During and after this pandemic, many things will change including how we interact and socialise, or how we view public health and access to it.
Perhaps universal health care is important, because the world has failed at handling a rapidly spreading disease. Time will eventually tell whether we learnt or simply forgot how difficult things were and cross our fingers and pray that it doesn’t happen again.
Even though there has been this push to work online from home, organisations have had to find ways of coping with the pandemic, remain relevant and sustain operations.
Suddenly, organisations have to navigate in the technological space, find their niche, and yes involve that overlooked intern who often talked about social media in meetings.
During this crisis period, those with access to basic needs are ahead of the pack.
Access to electricity or data shows the disparity between the rich and the poor.
A child in a ‘good’ school learns daily even if it is for an hour online, compared to those in schools that lack the financial muscle to acquire technology.
An earlier announcement that schools would reopen next month, and that the August holiday will be shortened by two weeks, proved that children have not being doing much at home and would still need to catch up.
A walk through urban neighbourhoods, children may not be going to school, but they still mingle freely. They are not observing social-distancing as they are playing and enjoying the company of friends.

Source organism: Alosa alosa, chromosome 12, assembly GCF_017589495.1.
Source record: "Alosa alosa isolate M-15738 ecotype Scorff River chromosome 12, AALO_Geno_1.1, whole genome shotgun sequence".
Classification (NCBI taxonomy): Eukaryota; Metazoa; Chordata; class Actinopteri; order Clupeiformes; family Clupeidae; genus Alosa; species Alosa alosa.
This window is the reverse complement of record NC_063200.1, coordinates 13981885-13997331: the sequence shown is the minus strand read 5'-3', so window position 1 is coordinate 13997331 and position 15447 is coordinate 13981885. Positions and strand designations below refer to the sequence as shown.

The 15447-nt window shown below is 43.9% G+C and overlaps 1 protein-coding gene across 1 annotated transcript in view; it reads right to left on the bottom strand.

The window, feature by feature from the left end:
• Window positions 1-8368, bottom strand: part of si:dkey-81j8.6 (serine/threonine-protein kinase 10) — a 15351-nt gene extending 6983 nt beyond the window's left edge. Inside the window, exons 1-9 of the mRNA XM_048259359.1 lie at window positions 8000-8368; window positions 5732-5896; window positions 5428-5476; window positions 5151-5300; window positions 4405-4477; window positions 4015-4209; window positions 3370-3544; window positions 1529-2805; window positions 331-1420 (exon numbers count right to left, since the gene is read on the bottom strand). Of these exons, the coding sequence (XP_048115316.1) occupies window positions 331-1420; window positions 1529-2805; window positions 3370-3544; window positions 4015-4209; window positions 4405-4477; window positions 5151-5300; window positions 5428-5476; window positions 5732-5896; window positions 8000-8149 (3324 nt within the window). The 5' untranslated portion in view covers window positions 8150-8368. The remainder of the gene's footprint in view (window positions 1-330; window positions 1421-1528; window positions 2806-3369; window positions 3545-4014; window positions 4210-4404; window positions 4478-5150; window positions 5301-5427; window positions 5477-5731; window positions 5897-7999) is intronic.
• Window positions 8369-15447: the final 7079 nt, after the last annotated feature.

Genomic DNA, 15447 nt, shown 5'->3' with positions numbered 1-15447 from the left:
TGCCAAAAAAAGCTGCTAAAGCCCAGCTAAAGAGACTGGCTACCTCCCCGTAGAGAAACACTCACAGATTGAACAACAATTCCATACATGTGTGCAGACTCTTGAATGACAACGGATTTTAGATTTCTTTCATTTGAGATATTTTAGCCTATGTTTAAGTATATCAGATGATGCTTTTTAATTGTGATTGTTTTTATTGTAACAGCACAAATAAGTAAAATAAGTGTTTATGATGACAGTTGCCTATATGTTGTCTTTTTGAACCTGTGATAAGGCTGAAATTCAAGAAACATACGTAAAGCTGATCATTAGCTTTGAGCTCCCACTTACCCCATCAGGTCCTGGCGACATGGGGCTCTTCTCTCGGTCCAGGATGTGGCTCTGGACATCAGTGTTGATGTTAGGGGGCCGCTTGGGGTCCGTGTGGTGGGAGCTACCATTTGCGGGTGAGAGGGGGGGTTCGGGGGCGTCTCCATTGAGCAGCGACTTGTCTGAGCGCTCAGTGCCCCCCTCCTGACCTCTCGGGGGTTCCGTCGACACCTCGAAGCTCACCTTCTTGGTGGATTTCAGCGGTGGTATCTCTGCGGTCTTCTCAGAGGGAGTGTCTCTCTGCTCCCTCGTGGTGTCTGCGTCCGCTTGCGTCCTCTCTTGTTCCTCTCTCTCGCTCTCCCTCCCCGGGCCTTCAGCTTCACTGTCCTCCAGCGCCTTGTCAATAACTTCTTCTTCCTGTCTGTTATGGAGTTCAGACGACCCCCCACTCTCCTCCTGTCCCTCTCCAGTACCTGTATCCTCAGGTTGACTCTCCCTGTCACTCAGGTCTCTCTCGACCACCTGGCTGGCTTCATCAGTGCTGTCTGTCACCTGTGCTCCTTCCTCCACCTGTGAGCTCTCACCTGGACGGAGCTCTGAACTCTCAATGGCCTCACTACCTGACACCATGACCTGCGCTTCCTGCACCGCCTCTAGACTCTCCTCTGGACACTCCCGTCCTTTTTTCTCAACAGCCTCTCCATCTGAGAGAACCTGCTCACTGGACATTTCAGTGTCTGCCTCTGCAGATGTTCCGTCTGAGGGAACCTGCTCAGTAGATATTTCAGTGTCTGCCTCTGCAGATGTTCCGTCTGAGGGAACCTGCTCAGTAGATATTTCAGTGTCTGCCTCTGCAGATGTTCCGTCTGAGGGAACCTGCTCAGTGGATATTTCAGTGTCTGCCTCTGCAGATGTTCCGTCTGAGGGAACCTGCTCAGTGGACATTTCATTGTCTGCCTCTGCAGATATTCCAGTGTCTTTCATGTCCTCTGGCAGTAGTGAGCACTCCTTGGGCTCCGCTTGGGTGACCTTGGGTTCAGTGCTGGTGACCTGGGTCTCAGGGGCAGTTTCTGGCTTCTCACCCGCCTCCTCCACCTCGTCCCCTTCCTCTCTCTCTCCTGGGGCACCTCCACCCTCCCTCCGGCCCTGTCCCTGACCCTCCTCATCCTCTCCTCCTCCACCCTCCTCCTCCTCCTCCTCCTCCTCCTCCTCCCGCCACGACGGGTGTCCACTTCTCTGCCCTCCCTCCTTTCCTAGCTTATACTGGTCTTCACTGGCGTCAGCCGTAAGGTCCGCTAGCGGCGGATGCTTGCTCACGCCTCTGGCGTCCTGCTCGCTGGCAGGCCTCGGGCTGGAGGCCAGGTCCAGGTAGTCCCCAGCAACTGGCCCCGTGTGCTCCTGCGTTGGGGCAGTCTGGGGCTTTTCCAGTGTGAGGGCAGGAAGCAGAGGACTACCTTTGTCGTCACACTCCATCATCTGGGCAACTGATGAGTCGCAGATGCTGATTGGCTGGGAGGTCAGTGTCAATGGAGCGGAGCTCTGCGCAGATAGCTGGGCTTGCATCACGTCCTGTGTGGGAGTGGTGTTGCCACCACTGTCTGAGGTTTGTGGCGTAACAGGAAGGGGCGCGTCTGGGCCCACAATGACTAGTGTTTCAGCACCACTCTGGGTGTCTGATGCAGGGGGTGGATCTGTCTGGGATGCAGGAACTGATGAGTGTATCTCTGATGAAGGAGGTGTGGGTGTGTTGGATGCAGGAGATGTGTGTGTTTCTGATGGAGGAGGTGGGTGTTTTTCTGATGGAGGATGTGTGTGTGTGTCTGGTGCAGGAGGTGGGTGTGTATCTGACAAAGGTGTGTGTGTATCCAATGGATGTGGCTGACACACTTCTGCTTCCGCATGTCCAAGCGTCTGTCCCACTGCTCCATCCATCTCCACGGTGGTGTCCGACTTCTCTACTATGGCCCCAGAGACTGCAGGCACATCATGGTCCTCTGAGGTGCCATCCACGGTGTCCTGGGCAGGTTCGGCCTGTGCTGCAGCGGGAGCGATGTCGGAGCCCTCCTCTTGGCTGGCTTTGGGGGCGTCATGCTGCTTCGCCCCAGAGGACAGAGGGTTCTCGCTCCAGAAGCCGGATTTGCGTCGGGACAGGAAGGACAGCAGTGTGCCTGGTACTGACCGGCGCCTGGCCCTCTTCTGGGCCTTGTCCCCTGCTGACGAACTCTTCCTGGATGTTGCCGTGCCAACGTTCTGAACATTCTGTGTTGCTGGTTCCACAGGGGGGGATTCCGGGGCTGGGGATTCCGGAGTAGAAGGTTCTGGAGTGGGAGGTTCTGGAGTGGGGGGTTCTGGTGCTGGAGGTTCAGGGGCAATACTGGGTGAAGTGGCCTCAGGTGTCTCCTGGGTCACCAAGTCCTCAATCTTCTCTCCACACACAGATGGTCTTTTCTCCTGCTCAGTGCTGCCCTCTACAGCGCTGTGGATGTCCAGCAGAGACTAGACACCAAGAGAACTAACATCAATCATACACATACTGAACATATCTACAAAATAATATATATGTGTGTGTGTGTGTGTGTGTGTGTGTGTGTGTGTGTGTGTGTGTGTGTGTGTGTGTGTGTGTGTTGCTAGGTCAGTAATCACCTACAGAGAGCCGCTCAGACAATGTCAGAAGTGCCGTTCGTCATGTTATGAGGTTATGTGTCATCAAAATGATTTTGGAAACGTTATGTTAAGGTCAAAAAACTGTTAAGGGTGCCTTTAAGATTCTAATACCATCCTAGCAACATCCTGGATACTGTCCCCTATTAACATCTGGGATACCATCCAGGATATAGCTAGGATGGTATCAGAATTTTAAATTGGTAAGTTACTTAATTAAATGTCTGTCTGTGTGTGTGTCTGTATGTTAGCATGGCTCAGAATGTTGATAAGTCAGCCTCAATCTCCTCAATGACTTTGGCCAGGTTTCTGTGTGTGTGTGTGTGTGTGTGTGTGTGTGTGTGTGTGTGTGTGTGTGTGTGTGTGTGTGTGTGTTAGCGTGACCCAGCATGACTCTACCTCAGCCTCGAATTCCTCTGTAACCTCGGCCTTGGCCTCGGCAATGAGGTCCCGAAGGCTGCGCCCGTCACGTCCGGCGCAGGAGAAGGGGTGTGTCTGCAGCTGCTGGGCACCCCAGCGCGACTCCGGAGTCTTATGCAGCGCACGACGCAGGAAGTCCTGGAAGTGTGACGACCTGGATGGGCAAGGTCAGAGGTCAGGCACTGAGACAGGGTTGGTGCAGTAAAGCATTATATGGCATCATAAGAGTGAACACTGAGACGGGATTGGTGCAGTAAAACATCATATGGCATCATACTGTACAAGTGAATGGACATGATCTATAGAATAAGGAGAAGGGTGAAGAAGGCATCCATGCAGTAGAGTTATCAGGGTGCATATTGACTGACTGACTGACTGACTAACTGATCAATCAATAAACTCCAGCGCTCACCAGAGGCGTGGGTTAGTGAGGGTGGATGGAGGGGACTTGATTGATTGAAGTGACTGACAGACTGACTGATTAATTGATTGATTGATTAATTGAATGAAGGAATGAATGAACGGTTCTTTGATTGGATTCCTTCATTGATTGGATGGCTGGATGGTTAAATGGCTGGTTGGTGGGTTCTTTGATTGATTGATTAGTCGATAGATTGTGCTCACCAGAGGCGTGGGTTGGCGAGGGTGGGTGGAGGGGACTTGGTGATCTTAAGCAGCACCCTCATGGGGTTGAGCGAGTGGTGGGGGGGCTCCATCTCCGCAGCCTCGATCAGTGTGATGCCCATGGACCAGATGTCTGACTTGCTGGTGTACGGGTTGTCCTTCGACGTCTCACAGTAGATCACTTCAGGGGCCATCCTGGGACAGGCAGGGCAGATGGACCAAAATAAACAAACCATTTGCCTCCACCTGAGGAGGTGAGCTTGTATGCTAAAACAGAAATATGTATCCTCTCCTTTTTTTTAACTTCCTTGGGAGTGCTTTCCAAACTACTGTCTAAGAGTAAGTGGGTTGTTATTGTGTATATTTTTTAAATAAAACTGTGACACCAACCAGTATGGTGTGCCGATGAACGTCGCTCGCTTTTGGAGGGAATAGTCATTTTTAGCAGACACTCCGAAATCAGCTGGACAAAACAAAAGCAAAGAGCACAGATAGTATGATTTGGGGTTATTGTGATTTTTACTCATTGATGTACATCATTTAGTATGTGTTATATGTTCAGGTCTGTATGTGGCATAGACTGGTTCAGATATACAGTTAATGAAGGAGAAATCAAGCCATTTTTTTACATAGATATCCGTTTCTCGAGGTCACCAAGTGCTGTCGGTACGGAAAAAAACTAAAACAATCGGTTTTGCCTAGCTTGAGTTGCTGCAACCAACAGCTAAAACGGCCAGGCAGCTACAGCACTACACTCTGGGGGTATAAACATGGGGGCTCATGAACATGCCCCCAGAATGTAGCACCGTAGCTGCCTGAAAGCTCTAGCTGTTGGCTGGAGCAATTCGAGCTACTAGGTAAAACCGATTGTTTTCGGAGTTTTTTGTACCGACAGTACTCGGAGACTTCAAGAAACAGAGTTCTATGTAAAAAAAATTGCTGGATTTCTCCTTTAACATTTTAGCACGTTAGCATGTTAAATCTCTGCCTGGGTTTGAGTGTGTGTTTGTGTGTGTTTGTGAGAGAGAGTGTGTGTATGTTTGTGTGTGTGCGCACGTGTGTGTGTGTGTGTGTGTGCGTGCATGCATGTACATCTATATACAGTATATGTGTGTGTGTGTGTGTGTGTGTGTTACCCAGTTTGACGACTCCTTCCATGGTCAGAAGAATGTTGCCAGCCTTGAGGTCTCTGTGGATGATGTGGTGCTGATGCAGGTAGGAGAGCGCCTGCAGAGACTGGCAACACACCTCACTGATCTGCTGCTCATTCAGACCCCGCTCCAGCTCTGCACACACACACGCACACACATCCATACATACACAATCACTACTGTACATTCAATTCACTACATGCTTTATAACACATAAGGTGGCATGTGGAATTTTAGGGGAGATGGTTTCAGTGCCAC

Even if schools open and stress children wash their hands and keep a distance of more than one metre from each other, how realistic would that directive be? Children may not be able to strictly observe hygiene protocols. Who will take the blame?
Restaurants have opened doors on condition that they have sanitisers or water and soap at the door, practice social-distance and take temperature when one walks in.
Despite this measures Covid-19 numbers are rising as was expected.
Before the pandemic, online work was not considered as work. Social media communication work was often underpaid and underutilised. People who worked from home were not considered to do real work.
I remember how crucial it was to get an office, because without one, people didn’t think that an organisation was real.
Gone are days when online communication was highly recognised and effective in only marketing.
The speed at which the world moves today in the technological space means those left behind must work harder to catch up.
Nerima Wako-Ojiwa, executive director, Siasa Place @NerimaW